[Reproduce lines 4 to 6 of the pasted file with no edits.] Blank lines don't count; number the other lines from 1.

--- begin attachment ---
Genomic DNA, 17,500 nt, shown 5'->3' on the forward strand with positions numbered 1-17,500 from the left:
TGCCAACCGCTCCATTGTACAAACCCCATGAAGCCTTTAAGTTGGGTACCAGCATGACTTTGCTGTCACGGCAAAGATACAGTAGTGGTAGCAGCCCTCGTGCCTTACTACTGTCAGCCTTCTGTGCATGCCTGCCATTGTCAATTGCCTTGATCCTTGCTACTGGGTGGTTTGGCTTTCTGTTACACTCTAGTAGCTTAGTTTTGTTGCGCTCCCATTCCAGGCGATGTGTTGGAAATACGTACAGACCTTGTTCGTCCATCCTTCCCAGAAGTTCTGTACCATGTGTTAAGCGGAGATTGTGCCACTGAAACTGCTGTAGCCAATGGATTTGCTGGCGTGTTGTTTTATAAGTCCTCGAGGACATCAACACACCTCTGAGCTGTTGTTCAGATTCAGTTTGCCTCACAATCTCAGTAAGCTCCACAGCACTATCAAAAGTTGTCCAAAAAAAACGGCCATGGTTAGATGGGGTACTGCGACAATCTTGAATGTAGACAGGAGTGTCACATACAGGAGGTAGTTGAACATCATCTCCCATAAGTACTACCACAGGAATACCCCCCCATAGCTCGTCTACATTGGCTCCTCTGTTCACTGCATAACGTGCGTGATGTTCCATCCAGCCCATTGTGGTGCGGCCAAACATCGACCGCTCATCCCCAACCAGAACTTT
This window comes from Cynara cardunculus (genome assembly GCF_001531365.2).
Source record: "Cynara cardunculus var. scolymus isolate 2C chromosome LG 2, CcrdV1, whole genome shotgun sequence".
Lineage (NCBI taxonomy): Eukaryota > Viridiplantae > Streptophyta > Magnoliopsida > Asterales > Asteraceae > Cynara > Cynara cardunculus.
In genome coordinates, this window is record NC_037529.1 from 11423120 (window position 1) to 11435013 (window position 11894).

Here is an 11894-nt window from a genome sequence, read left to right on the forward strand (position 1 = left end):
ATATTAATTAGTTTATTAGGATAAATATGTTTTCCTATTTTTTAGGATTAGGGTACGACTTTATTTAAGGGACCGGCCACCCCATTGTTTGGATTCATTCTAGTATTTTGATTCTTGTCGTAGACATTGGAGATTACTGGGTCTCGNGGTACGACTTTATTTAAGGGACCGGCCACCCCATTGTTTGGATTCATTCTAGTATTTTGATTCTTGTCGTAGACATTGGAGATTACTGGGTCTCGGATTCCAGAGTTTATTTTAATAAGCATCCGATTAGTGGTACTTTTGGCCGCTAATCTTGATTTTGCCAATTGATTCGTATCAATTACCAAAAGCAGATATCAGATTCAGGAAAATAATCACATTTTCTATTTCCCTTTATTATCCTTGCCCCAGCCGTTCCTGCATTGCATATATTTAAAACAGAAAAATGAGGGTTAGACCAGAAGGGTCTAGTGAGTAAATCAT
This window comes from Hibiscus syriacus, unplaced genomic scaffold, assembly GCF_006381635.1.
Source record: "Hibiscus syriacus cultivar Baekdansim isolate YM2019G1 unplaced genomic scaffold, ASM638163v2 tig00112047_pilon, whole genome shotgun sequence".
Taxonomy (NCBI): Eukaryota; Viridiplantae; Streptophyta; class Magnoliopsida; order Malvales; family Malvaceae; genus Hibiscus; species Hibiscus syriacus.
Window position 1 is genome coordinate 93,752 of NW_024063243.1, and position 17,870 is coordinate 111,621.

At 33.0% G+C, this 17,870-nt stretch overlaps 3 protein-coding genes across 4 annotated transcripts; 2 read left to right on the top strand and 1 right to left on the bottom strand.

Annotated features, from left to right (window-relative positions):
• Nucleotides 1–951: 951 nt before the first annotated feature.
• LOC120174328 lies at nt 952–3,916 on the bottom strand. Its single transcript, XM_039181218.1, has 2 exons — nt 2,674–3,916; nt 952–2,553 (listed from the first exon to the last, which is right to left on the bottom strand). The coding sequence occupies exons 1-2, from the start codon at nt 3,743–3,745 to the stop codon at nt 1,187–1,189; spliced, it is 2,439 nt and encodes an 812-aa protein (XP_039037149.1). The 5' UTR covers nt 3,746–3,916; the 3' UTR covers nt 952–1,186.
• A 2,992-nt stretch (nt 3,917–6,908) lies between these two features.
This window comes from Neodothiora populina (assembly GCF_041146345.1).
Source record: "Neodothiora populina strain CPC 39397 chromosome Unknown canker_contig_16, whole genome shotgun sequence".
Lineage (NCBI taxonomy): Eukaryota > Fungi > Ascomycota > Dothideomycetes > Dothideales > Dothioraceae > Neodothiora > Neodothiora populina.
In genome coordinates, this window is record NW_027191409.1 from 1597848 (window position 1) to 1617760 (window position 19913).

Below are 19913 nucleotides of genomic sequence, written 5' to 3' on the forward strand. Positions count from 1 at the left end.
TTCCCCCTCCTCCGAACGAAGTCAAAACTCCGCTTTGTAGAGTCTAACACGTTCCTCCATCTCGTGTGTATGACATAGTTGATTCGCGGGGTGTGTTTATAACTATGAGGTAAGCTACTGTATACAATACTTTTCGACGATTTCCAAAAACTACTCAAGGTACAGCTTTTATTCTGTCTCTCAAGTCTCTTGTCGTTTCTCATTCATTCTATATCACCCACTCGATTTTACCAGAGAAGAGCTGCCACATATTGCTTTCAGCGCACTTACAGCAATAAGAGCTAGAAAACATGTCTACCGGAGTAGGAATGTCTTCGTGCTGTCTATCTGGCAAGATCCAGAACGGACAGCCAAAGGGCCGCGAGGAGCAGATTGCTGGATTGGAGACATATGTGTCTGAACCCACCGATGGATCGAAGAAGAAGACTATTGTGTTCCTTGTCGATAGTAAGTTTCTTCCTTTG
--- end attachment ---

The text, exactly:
Source record: "Cynara cardunculus var. scolymus isolate 2C chromosome LG 2, CcrdV1, whole genome shotgun sequence".
Lineage (NCBI taxonomy): Eukaryota > Viridiplantae > Streptophyta > Magnoliopsida > Asterales > Asteraceae > Cynara > Cynara cardunculus.
In genome coordinates, this window is record NC_037529.1 from 11423120 (window position 1) to 11435013 (window position 11894).